The Wild Atlantic Waves


This piece is from issue one of Go Wild Magazine. You can buy the issue here.

When you think of the World’s top surfing destinations, you immediately conjure up images of tropical idylls with golden sands, stooping palm trees and perfectly barrelling aquamarine waters. Hawaii, South Africa, Australia and Indonesia boast some of the biggest waves on the planet, as well as some of the most talented surfers. However, the West coast of Ireland, with its relentless thrashing from the Atlantic Ocean, has quietly become home to some of the best waves north of the Equator, and as a result, has churned out a slew of super-skilled adrenalin junkies. From the wild waves of Donegal to the perfect peel of Aileens and the beach breaks of Brandon Bay, the west coast of Ireland really is a surfer’s paradise. Lia Stokes catches up with some of the country’s best surfers to find out why the Wild Atlantic Way is so special to the surfing community.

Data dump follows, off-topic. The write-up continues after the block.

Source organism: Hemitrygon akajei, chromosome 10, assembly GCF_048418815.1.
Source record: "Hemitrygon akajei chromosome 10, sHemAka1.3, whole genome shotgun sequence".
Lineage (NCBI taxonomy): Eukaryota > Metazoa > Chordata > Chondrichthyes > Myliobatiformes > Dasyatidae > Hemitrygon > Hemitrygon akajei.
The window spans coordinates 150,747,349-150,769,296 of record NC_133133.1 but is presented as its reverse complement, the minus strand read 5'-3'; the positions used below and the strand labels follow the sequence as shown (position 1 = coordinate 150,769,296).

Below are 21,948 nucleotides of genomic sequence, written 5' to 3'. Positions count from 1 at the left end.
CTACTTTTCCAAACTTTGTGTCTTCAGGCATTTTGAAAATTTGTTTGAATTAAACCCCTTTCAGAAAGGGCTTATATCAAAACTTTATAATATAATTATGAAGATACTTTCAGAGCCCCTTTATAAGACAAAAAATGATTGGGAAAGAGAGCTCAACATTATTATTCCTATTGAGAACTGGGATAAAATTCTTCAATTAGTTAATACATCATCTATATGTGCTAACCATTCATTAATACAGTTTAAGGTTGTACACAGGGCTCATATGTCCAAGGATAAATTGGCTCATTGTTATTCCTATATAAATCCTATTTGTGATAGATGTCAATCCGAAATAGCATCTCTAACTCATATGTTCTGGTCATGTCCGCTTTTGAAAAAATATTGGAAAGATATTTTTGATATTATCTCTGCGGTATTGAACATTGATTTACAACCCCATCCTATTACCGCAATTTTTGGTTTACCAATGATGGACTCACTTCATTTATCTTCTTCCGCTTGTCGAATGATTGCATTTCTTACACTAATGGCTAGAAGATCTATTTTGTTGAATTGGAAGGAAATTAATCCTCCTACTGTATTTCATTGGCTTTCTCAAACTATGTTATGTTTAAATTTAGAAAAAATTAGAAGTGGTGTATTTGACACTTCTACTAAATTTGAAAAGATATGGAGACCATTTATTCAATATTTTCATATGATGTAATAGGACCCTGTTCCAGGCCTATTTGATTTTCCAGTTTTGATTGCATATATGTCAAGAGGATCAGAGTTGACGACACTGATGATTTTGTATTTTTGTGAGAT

Easkey Britton

When you’re named after a favourite wave of your surfer parents, it’s something of an inevitability that you’ll take to the water. For Easkey Britton, co-founder of the non-profit Waves of Freedom and impact travel company Sustain the Stoke, her whole life has centred on the sea and surf – she feels she was born to it.

“I was born of the sea, in it from before I can remember and the daughter of pioneering surfer parents from the North West coast in Donegal. A naming can be a powerful thing – my parents named me after their favourite wave, Easkey Right, and it comes from the Irish for ‘fish’! I’ve always felt more at home in the sea,” she says.

Despite experiencing her first wipe-out at just four or five years of age, Easkey couldn’t deny her connection to the waves, especially on the west coast of Ireland. According to Britton, it’s the combination of the atmosphere and untouched seascapes, as well as the gritty realness of the connection to the environment that draws people in.